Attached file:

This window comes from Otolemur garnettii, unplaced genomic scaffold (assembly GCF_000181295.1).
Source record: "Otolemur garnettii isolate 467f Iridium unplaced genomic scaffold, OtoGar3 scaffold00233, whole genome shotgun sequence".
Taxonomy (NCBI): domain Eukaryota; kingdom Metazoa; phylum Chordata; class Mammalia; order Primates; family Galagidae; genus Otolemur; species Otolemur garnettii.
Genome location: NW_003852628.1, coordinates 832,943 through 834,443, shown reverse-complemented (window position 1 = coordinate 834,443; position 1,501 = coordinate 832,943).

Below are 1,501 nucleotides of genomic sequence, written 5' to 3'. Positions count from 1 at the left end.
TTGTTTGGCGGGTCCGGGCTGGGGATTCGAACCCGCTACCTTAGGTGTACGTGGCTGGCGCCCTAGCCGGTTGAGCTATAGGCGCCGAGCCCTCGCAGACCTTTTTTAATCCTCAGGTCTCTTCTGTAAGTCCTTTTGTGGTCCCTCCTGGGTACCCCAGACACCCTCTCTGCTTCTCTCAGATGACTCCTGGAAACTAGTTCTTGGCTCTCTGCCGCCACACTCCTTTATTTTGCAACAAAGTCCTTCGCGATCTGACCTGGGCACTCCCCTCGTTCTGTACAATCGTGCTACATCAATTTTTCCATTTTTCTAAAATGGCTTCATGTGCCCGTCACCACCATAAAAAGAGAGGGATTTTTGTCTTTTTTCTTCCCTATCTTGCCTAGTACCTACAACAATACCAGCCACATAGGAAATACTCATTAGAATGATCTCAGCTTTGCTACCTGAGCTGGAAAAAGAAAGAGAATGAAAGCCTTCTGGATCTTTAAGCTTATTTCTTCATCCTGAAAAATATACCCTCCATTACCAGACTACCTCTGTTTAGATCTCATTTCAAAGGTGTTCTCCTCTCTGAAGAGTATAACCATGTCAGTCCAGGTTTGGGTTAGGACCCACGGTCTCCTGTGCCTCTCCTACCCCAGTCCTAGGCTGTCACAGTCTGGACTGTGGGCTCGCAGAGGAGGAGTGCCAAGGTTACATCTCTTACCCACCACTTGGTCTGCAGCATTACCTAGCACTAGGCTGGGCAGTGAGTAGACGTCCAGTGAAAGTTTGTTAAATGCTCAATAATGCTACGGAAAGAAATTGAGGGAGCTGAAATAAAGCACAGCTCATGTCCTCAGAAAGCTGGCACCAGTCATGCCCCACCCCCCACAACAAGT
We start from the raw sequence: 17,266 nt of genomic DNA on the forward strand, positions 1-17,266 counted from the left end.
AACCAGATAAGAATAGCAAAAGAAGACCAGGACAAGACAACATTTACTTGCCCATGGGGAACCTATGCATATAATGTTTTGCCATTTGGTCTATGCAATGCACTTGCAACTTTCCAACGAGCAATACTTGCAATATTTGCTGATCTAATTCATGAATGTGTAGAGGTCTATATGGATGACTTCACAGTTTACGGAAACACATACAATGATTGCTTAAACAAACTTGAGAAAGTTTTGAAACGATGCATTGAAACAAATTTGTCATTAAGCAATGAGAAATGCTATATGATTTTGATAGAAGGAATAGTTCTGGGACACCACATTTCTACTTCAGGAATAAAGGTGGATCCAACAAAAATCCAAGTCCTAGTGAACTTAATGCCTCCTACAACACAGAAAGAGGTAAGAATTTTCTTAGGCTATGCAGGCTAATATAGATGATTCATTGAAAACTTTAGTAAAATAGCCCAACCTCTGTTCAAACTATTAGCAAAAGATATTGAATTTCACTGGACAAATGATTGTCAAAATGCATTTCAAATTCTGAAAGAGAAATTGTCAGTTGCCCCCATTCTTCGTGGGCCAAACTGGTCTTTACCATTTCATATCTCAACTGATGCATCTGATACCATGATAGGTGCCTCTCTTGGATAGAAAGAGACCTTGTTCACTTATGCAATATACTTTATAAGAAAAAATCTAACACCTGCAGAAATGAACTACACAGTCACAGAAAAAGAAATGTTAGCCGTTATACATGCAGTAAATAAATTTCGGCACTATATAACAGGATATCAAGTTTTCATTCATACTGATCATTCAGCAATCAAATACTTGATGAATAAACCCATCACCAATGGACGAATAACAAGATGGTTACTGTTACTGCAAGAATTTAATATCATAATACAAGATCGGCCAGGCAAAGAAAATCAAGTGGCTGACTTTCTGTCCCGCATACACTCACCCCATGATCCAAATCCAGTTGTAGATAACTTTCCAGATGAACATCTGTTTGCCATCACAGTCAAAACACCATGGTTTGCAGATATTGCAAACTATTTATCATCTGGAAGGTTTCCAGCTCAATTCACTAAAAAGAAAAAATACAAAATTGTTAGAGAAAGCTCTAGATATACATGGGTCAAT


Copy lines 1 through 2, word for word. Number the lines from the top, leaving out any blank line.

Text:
This window comes from Otolemur garnettii, unplaced genomic scaffold (assembly GCF_000181295.1).
Source record: "Otolemur garnettii isolate 467f Iridium unplaced genomic scaffold, OtoGar3 scaffold00233, whole genome shotgun sequence".